If the preschool fits: Part 1

Introduction to our search for the right preschool:
In searching for a school for our son Frank, who has developmental delays, we found it difficult to find a warm and safe place where he can play and learn.  This is the first in a four-part series on our preschool search.

When my oldest son Collin was 3, he attended preschool at the local high school through the “Working with Children” program, which offers high school students considering careers in education the opportunity to experience what it’s like to be a teacher.  (I took the classes when I was in high school.  It’s certainly paid off!)  It was a great fit for Collin, who, according to his Spanish teacher, is an “old soul,” since he grew up surrounded by adults and teenagers.  Collin is also extremely social and a very good listener.  He’s the eager learner that fledgling teachers need so that they can gain the confidence to work with all kinds of kids.

Because of my middle son Frank’s speech, language, and developmental delays, Patrick and I decided that the high school program wouldn’t be a good fit for Frank.  Up until now, he’s only been under the direct supervision of his family.  His tendency to find himself in dangerous (and messy) situations is frustrating, as is his inability to understand everything we say or tell us what he wants and needs. We love him unconditionally, so we exercise tremendous patience when enduring trial after trial in order to protect and educate that sweet blue-eyed boy.  Our question is, will someone else be able to endure the challenges of taking care of Frank?  Or will he be dismissed?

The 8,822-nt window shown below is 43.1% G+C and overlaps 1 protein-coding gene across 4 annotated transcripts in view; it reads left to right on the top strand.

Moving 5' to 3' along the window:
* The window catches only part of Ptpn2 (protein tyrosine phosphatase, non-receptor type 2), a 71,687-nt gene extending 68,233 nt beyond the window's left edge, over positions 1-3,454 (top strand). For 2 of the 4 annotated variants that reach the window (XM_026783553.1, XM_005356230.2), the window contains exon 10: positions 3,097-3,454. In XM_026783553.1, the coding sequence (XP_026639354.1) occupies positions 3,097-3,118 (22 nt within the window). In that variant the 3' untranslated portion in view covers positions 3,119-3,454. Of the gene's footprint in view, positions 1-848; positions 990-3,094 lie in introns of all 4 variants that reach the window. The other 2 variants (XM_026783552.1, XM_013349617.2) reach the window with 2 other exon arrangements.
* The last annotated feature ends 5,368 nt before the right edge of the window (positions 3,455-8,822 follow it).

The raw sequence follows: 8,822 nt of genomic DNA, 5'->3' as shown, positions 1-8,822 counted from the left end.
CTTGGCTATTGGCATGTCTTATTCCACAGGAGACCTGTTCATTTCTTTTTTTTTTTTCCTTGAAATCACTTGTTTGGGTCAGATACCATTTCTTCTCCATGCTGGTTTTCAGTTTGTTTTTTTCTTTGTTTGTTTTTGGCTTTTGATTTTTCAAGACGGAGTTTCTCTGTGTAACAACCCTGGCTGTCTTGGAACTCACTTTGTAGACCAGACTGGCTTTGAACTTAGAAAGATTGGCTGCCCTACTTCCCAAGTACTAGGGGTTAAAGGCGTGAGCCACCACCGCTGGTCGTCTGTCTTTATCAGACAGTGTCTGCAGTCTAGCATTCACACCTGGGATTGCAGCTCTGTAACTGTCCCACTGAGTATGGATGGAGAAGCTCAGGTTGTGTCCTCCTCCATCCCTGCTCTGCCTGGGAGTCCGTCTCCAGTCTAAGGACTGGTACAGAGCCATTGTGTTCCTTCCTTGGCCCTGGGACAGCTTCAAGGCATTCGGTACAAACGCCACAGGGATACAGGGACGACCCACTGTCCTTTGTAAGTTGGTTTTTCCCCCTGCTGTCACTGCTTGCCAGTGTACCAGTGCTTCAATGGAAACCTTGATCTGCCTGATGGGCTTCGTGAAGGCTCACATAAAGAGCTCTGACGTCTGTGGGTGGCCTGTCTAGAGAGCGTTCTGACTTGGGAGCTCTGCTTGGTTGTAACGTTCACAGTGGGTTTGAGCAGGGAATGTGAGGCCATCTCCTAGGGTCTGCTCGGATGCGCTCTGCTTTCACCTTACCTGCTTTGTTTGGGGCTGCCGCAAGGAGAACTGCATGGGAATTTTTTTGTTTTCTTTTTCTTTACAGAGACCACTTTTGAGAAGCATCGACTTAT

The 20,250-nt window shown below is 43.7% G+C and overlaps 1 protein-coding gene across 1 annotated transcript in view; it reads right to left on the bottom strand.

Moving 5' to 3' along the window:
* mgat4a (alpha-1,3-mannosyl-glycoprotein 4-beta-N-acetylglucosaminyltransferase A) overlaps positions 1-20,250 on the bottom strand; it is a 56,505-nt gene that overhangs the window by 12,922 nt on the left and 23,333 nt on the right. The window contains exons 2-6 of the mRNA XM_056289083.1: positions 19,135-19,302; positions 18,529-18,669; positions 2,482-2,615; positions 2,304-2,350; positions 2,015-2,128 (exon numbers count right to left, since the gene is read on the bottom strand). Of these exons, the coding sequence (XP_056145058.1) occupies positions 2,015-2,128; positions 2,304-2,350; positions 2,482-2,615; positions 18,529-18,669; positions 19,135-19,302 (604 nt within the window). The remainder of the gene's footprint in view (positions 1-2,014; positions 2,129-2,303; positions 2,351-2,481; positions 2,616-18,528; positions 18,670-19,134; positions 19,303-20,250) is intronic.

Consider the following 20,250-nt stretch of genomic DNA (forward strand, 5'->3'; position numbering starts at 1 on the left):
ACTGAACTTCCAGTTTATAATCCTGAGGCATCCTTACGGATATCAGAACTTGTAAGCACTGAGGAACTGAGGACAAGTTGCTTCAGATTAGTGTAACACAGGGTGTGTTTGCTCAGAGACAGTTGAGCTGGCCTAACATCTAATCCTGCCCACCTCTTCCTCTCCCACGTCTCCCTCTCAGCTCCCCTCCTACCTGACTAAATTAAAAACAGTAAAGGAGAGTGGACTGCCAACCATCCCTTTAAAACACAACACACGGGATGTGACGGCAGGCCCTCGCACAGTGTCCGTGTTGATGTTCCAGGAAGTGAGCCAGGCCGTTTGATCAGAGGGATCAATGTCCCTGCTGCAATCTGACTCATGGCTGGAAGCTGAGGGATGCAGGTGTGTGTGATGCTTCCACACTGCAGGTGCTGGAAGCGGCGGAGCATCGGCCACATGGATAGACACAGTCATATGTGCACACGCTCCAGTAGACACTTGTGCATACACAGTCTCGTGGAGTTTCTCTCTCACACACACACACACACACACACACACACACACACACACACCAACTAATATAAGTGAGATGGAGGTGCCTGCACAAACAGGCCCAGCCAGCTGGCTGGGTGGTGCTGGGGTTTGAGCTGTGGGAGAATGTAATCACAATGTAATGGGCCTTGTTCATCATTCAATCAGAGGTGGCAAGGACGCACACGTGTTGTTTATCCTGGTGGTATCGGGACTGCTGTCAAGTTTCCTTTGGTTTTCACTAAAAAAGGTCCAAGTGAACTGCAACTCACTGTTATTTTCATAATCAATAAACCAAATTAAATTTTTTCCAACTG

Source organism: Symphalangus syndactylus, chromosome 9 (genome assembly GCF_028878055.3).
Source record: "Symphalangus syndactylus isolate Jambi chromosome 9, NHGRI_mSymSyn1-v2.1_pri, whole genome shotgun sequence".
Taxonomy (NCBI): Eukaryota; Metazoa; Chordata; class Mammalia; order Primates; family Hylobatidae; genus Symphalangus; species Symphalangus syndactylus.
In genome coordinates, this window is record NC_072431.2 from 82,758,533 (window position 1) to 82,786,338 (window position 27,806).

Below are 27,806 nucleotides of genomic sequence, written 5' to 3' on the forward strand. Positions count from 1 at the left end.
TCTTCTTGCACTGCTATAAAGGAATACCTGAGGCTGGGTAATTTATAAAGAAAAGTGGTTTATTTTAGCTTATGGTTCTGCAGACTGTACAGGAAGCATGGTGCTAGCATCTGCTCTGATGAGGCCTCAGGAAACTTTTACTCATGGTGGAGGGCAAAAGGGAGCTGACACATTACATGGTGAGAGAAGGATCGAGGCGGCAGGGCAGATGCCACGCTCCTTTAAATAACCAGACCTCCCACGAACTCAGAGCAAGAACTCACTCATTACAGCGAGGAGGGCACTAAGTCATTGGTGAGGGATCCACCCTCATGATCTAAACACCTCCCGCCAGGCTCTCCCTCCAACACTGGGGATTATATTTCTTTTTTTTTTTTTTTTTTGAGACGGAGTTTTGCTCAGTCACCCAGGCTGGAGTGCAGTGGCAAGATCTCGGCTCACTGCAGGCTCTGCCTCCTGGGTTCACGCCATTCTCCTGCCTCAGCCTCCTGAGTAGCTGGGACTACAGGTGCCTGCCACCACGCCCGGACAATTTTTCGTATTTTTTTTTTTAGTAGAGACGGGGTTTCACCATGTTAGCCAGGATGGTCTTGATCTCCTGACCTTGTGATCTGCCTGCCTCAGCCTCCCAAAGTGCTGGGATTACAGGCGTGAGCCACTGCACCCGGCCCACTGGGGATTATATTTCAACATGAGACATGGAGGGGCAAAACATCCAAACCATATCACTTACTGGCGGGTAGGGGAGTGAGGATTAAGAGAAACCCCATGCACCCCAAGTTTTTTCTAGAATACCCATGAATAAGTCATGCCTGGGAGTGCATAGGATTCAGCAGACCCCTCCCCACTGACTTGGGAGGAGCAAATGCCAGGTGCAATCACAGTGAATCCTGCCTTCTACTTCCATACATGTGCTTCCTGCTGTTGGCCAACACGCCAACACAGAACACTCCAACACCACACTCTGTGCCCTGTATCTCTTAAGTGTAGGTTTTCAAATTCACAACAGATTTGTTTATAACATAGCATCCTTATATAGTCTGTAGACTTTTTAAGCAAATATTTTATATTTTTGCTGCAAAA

Frank’s never been handed over to be cared for by a stranger without a parent, grandparent, aunt, uncle, or very close family friend within sight.  In a group setting, he’s the quiet, investigative type likely to slip away and stumble into trouble like his literary hero, Curious George.  (In fact, I just turned around at my kitchen desk to find an entire pint of blueberries spilled on my floor.)  Frank has needed one-on-one attention since he took his first step.
Still, my husband Patrick, Frank’s speech and special education teachers, and I have decided that it’s going to be best for him to attend preschool in the fall, where his teachers’ attention will be divided between him and his classmates.  At school, Frank will have a more consistent routine, will learn to develop social skills and relationships, and will find a positive outlet for his natural curiosity.  
First and foremost, Frank must be in a safe and nurturing environment.  He escaped our yard the other day, but fortunately, one of the neighbors I introduced him to, brought Frank back home.  All it takes is a split second for Frank to figure out how one of our hundreds of locks works while my head is turned and he’s found a pair of scissors, or dumped a gallon of orange juice on the counter, or climbed to the top shelf of the closet under the stairs, scattering DVDs, photographs, books, and Legos in the process.  I can only imagine the damage he could do to a classroom. (I won’t let him out of the stroller in mine.)
Even I have trouble managing Frank at times, so how would he be with a stranger?  Would I find someone who could keep a close watch on my little escape artist?  Could someone other than a family member offer him the patience and resilience required to endure the many trials he puts us through?  I pray they’ll recognize that even though he doesn’t always comprehend what we say, Frank is shy, gentle, and sweet.  But, sometimes that’s hard to see.
And so, I embarked on a journey to find the perfect (or close to it) preschool for the little boy who challenges me every day to be a better mother and a better Christian.

Catholic Review

The Catholic Review is the official publication of the Archdiocese of Baltimore.